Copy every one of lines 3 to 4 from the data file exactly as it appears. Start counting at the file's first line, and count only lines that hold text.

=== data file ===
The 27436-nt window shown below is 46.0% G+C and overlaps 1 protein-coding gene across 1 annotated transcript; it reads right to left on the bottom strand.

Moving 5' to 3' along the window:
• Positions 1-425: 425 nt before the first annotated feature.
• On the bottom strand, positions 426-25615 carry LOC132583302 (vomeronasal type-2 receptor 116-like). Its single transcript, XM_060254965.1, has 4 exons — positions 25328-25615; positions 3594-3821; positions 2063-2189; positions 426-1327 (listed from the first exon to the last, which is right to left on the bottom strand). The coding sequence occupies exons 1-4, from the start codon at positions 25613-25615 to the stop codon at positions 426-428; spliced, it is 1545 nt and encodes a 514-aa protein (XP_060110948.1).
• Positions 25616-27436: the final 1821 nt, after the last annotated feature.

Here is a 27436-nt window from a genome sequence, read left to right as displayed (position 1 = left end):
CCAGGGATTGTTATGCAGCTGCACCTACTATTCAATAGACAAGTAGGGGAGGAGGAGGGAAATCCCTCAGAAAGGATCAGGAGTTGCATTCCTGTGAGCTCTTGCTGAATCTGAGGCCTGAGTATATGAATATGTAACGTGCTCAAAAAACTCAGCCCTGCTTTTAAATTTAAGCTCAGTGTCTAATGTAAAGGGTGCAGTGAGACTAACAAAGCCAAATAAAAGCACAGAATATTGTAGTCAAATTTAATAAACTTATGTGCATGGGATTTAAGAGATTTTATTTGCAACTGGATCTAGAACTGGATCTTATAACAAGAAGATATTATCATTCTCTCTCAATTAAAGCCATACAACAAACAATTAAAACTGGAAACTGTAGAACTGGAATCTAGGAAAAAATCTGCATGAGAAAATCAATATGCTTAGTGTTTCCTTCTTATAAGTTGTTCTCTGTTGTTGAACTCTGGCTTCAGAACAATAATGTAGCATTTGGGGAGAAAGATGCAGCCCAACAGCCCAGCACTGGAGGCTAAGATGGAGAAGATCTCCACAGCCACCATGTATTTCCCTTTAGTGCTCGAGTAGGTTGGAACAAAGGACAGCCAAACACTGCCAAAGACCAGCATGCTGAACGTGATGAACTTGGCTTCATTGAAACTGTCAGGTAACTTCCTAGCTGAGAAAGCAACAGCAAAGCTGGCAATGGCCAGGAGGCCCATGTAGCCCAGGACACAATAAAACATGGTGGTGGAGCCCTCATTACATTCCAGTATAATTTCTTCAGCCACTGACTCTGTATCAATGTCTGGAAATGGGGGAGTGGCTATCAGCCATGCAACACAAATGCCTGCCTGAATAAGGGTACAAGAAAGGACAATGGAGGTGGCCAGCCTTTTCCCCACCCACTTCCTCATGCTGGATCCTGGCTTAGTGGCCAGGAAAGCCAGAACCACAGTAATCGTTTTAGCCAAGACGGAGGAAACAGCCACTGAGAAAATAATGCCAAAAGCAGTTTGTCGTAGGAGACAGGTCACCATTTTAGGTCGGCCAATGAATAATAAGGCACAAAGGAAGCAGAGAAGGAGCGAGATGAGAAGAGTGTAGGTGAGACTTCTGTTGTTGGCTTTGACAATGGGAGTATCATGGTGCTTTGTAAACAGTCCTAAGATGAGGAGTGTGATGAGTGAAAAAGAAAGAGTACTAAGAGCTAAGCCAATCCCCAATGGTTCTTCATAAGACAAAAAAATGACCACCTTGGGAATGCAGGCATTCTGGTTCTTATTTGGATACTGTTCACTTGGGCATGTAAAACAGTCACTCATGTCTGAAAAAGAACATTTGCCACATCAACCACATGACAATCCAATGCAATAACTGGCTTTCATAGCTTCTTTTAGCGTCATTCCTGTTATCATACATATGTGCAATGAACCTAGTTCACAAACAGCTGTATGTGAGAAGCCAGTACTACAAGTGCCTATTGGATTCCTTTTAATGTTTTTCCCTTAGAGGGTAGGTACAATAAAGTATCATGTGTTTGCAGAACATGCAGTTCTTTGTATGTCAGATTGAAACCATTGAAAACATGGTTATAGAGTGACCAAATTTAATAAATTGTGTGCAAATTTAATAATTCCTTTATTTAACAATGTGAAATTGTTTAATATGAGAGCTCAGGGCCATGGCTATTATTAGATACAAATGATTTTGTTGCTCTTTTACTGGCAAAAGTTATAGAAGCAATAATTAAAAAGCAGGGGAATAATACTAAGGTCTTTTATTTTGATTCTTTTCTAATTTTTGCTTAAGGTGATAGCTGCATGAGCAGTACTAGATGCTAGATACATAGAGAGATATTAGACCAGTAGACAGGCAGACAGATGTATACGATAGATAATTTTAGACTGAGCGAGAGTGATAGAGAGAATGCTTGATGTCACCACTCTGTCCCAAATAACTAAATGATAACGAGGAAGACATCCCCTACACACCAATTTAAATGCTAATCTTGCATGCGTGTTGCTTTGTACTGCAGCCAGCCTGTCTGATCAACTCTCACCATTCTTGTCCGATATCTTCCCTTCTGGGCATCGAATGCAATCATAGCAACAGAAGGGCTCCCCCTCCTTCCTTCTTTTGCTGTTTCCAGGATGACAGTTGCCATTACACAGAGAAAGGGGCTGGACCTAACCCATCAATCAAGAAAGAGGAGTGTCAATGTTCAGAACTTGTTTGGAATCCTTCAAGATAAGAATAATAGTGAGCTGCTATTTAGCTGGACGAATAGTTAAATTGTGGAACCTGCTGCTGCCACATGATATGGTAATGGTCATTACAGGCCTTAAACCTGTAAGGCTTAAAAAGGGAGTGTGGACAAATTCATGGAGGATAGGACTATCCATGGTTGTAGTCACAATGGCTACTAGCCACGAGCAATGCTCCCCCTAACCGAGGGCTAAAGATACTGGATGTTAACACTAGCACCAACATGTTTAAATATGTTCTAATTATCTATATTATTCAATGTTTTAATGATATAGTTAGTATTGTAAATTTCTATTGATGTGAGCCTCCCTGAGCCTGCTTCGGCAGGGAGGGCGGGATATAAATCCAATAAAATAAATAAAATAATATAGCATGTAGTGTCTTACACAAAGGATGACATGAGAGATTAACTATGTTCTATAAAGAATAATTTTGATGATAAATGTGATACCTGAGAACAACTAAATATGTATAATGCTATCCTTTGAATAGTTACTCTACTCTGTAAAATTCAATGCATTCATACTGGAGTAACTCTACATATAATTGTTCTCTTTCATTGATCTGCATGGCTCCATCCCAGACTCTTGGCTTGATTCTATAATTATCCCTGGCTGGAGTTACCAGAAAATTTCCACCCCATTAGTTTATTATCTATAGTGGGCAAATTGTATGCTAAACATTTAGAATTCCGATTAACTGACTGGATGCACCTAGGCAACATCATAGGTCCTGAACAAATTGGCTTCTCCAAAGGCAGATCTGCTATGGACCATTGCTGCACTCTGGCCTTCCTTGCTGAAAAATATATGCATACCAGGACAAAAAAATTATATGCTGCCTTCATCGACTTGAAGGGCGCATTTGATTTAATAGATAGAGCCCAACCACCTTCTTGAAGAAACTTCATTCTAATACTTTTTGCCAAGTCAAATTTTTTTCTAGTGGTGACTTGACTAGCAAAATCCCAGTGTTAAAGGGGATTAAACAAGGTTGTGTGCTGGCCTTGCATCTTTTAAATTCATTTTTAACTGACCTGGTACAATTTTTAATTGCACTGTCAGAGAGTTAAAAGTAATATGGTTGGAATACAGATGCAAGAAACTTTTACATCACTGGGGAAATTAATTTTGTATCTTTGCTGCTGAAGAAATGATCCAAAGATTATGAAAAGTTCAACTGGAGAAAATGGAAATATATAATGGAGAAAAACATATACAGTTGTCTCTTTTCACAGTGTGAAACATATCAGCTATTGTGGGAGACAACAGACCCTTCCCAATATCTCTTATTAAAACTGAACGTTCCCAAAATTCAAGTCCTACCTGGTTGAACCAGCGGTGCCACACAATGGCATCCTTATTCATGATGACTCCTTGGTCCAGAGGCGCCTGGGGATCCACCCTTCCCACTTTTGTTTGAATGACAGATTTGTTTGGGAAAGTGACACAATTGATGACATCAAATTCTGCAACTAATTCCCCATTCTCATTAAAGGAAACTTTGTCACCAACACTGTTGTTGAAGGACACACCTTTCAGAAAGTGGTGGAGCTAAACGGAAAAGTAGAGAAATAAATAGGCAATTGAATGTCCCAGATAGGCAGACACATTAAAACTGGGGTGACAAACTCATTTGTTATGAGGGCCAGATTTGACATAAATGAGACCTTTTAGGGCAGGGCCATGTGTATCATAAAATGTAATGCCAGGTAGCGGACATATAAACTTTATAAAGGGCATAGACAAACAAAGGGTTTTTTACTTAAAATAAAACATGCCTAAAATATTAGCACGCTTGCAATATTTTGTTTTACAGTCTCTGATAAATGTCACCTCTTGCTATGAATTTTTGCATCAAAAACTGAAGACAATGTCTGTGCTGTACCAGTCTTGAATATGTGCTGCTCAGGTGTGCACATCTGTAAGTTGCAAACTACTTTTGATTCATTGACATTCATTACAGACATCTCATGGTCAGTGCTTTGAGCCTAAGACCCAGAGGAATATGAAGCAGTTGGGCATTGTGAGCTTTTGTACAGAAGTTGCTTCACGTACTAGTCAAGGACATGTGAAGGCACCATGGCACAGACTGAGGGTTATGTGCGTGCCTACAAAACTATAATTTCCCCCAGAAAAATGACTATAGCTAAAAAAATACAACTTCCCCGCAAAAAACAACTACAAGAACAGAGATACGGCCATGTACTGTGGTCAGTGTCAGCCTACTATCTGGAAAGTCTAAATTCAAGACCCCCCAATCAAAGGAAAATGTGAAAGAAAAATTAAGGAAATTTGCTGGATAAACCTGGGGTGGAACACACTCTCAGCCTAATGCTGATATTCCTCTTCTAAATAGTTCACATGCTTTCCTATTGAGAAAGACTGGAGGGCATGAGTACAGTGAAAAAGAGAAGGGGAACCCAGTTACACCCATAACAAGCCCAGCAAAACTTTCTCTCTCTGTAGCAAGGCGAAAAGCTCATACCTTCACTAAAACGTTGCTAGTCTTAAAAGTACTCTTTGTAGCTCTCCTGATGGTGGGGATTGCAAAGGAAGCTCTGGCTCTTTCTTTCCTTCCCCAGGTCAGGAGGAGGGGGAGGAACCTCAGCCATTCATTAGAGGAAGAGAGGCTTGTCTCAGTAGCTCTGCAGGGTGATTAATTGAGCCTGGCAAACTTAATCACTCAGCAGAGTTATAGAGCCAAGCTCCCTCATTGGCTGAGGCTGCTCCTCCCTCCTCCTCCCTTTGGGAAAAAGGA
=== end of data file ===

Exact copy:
• Positions 1-425: 425 nt before the first annotated feature.
• On the bottom strand, positions 426-25615 carry LOC132583302 (vomeronasal type-2 receptor 116-like). Its single transcript, XM_060254965.1, has 4 exons — positions 25328-25615; positions 3594-3821; positions 2063-2189; positions 426-1327 (listed from the first exon to the last, which is right to left on the bottom strand). The coding sequence occupies exons 1-4, from the start codon at positions 25613-25615 to the stop codon at positions 426-428; spliced, it is 1545 nt and encodes a 514-aa protein (XP_060110948.1).